Lufthansa Technik connects to 5G network

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Lufthansa Technik has become one of the first companies in Germany to use its own private wireless networks based on the latest 5G standard.

In February 2020, the first 5G private wireless networks were put into operation for two innovation projects in the field of VIP completion and engine overhaul at Lufthansa Technik’s Hamburg base.

To test the technology, Lufthansa Technik has set up two separate private 5G networks at its Hamburg base with technology and network providers Vodafone and Nokia. Instead of extending publicly available mobile networks to the Lufthansa base, a completely independent infrastructure has been installed with its own antennas and servers; it can only be accessed by Lufthansa Technik. ‘LH-Technik’ appears as the network operator in the display of the mobile devices used.

The company says it is the first outside of Asia to operate a fully fledged standalone 5G network based on the new standard (3GPP Release 16) in an industrial environment. Lufthansa Technik says this enables higher security and a completely free configuration, which allows the company’s own 5G networks to be adapted to the requirements of the respective evaluation projects. One example is in the ratio of upload and download bandwidth.

The new 5G network technology will benefit two innovation projects, with which the company is testing new technologies in the areas of engine overhaul and VIP completion. One project uses augmented reality (AR) to virtually visualize the 3D design data of the planned cabin interior in empty aircraft fuselages. By means of live data transmission, the technicians on site can always check the current position of all planned components and coordinate any necessary changes with the developers through collaborative video functions.

In the second project – the ‘Virtual Table Inspection’ – customers can attend the inspection of engine parts remotely, no longer having to travel to Hamburg for it. For this purpose, they are guided directly through the engine shop by means of a mobile device. Via a video stream, they can communicate with the engine mechanics performing the work in real time, inspect the dismantled parts in high resolution on the screen and make the appropriate order decisions.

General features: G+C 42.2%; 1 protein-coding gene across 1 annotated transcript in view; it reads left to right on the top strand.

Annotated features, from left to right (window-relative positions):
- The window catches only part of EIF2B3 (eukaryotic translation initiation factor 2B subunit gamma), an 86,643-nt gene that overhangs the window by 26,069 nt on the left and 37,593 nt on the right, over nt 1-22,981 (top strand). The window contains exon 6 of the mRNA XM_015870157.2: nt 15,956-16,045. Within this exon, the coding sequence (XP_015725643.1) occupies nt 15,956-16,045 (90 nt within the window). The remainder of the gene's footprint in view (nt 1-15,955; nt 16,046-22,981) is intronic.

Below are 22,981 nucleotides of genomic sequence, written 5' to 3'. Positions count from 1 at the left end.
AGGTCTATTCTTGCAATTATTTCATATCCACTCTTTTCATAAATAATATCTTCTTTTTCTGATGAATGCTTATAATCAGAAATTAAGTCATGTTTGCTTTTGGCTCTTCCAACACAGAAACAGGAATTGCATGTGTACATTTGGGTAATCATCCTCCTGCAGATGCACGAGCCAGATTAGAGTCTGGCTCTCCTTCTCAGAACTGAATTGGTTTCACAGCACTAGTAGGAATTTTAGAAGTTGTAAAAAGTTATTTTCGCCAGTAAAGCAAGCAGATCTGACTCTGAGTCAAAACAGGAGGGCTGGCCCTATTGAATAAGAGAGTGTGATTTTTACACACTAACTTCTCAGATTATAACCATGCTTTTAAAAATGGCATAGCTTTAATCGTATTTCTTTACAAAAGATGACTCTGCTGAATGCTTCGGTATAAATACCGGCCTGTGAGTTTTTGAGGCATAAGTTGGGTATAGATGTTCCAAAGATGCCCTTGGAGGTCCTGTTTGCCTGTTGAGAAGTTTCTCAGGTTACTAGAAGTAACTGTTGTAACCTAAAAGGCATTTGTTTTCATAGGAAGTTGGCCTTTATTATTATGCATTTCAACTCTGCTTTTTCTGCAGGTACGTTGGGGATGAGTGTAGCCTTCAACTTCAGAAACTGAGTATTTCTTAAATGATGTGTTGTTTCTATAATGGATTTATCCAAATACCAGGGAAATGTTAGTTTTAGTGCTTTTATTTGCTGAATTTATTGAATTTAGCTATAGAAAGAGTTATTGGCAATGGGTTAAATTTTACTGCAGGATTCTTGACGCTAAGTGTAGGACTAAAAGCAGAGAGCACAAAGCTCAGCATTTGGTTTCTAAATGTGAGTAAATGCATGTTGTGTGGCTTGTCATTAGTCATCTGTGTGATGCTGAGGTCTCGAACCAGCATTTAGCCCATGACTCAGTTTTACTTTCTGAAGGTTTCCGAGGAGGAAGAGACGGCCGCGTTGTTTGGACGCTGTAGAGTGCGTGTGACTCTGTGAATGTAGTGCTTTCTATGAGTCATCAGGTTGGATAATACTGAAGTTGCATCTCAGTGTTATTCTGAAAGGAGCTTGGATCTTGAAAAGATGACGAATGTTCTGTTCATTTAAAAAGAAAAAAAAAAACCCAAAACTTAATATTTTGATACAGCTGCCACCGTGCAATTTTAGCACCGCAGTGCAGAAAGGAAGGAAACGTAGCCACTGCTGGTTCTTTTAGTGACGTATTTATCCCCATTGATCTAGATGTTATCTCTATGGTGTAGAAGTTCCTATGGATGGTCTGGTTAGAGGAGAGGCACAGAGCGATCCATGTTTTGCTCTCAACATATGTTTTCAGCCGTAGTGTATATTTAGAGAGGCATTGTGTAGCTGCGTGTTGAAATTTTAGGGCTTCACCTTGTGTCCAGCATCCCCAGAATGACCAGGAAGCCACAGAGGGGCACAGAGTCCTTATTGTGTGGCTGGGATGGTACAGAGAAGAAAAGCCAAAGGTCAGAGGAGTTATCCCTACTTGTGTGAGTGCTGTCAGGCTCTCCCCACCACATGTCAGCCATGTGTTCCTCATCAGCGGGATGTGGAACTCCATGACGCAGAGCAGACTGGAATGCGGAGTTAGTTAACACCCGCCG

Both projects place a very high demand on bandwidth for wireless data transmission, which Lufthansa Technik says could not be covered adequately by the previous 4G and wi-fi technologies. It says the public 4G upload rate was often no longer sufficient for high-resolution video streams, and the wi-fi standard is not designed for a change of location between individual cells, which often led to connection terminations previously.

“Continuous innovation is part of our corporate DNA, and this is what drives us to constantly try out new approaches,” said Soeren Stark, member of Lufthansa Technik’s executive board and responsible for technical operations, logistics and IT. “The first two application cases already impressively demonstrate the valuable contribution 5G technology can make to the aviation industry. It will also pave the way for numerous new innovations at Lufthansa Technik that will benefit our company, our employees and also our customers.”

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Kirstie is a journalist and content writer with more than five years of writing experience spanning topics including travel, transport and lifestyle. She was most recently deputy editor of Business Airport International magazine, but is currently freelancing. Outside of work, you will find Kirstie ambling along Brighton's seafront, blogging about baking and researching her next big trip.

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